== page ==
Content Marketing Videos and TV Commercials Are Produced the Same Way. But They're Different in Tonality.Recently, I went to a networking event in Atlanta—a panel discussion about content marketing, with a lot of advertising people in attendance.
And I noticed something. People were using the terms “content marketing” and “advertising” interchangeably.
Do you think advertising and content are the same thing? I don’t.
Well, okay, there can be some overlap, but in general, I think of advertising and content very differently.
So What's the Difference?
Let’s compare the two.
The goal of advertising is to get you to buy stuff, preferably right now. It may even offer incentives, like sales and coupons. As a rule, ads exist for one purpose—to sell.
The goal of content marketing, on the other hand, is to entertain or inform, ultimately so you learn more about a brand, and build trust—and then buy stuff.
The end result may be the same: buying stuff. But advertising tends to be a quick sell, while content marketing is more long-term.
A friend of mine compared it to dating. Content marketing is a lot like building a relationship, while advertising is a one-night stand.
The tonality can be pretty different as well. Advertising is an announcement, while content marketing, when done correctly, is more of a conversation.
Paid Media or Unpaid Media?
Here’s another difference: advertising is usually paid media, like a TV or radio commercial, while content is usually unpaid media, like blog posts, YouTube videos, etc.
Seth Godin described advertising as “interruptive marketing,” meaning it invades our homes uninvited, and interrupts the TV shows or sports events we want to watch.
He described content as “permission marketing,” meaning it asks for permission up front. We sign up for the blogs, news alerts and video feeds that we want to read and watch.
So in other words, content is stuff we actually enjoy, while advertising is stuff we prefer to fast forward through.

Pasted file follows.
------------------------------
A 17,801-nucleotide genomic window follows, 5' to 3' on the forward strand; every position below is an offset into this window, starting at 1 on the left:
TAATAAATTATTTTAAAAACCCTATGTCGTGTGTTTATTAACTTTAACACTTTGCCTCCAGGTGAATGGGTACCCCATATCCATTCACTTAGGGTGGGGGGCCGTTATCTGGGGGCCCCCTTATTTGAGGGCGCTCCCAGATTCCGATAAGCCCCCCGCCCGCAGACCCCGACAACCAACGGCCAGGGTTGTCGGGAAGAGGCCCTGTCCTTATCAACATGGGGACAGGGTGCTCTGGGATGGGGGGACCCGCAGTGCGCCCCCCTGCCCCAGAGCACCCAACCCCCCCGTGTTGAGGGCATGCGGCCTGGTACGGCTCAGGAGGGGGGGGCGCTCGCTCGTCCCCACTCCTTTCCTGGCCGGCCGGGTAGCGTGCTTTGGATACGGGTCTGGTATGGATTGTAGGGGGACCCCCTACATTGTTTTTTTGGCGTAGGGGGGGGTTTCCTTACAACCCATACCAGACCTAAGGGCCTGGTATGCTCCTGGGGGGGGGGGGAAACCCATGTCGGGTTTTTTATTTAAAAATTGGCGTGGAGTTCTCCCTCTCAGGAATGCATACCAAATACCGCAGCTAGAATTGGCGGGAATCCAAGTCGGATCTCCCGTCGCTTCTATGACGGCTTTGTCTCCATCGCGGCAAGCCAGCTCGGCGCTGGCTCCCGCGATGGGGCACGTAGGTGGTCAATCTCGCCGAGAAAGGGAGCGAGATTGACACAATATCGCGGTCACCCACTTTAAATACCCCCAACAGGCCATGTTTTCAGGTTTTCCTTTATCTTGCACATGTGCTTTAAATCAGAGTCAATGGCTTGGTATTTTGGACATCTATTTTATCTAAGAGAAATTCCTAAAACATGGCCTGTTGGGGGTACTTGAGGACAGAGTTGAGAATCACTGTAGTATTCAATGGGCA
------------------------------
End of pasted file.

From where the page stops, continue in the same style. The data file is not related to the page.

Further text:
Which One is Right For You?
While the tonality of advertising and content marketing may be quite different, they BOTH work. They can both increase sales for your brand or business.
They just do it differently.
Let’s say you’re marketing a grocery store. Advertising for that store could focus on the quality of the food, or the wide selection, or the customer service. And of course, you could have coupons and mailers and other incentives, to boost short-term sales.
Content marketing could be stories about your customers. Or about the farmers that grow the food. Or even seasonal recipes. Or a cooking demonstration.
When content marketing is done correctly, customers start signing up for future recipes or blog posts. They click on emails. They actually look forward to hearing from you.
Can advertising do that? Not very often.
The Biggest Difference: Cost
Big brands spend large amounts of money on commercial production, and then many times more on media costs.
One 30-second commercial on the Super Bowl for example: $5.2 million just for the media.
But with content marketing, there are no media costs. You just post your latest blogs and videos on your website, social media and YouTube.
Now Every Size Business Can Compete
With content marketing, even small businesses can afford to post videos and tell stories.
This has leveled the playing field, enabling brands and businesses of all size to market themselves more cost effectively. Have you jumped on the content marketing bandwagon? If not, what's stopping you?